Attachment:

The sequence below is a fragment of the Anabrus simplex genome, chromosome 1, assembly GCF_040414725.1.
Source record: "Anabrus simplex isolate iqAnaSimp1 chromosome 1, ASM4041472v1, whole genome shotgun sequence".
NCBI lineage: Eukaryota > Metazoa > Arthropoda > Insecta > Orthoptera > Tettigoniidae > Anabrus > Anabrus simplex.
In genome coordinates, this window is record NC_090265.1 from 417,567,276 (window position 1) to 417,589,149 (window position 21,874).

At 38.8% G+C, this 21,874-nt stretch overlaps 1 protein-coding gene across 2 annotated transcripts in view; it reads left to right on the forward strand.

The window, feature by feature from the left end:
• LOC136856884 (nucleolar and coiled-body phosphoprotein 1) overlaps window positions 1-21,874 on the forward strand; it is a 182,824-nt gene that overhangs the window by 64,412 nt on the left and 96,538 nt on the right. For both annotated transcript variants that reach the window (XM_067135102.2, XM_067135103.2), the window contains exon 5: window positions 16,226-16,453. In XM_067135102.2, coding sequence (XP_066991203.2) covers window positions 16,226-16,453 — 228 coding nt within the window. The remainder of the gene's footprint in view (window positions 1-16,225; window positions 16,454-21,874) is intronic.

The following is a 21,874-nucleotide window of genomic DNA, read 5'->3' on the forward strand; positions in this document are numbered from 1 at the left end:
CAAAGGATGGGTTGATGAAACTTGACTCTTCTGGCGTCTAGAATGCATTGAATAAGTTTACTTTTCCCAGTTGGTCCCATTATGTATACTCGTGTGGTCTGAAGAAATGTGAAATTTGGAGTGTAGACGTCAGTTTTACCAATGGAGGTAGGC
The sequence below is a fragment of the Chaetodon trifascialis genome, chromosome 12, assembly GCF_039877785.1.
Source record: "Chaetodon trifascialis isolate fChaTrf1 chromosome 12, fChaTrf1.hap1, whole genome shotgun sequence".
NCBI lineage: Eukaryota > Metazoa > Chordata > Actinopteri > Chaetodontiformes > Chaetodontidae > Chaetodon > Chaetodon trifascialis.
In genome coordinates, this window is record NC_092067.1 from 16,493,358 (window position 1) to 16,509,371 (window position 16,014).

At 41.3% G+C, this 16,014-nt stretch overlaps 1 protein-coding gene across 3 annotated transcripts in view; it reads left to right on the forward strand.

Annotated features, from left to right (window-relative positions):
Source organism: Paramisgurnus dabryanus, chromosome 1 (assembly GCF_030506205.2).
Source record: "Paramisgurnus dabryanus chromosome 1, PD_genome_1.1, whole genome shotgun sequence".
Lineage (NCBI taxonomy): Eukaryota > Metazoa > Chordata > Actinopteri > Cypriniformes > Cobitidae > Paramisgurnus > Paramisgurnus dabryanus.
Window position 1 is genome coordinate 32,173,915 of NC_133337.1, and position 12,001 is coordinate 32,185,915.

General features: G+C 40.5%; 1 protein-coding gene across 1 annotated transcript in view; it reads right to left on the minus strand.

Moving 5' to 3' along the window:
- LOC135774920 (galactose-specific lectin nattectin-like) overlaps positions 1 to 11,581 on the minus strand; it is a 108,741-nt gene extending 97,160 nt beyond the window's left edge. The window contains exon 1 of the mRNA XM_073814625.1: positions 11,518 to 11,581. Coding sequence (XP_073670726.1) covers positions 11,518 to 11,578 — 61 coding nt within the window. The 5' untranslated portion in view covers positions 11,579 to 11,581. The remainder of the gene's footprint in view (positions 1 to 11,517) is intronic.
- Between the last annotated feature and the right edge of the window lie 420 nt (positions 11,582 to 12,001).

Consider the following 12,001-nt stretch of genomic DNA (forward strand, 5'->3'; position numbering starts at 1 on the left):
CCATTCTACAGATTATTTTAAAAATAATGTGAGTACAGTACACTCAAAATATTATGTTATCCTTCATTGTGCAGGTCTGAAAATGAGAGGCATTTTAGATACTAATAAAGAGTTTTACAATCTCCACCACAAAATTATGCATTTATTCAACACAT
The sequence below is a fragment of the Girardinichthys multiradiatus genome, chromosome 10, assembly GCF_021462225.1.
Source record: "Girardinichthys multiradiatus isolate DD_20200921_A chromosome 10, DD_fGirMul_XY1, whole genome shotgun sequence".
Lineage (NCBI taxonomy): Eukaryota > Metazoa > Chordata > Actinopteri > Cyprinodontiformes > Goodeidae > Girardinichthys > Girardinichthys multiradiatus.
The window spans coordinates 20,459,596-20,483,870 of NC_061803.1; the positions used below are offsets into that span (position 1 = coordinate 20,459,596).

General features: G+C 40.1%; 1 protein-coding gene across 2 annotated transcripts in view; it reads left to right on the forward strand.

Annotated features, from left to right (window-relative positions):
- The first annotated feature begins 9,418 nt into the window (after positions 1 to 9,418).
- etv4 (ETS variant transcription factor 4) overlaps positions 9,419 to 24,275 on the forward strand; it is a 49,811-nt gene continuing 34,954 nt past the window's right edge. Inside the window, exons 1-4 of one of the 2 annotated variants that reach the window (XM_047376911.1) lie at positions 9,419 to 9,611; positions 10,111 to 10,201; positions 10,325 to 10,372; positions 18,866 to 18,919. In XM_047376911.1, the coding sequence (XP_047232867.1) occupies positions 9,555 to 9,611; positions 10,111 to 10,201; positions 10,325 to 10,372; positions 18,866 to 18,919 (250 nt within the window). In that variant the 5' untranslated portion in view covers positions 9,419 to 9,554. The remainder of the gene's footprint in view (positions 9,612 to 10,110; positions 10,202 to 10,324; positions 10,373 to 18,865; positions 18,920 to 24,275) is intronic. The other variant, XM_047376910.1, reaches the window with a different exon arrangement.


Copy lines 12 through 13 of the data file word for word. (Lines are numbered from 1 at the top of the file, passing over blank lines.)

NCBI lineage: Eukaryota > Metazoa > Chordata > Actinopteri > Chaetodontiformes > Chaetodontidae > Chaetodon > Chaetodon trifascialis.
In genome coordinates, this window is record NC_092067.1 from 16,493,358 (window position 1) to 16,509,371 (window position 16,014).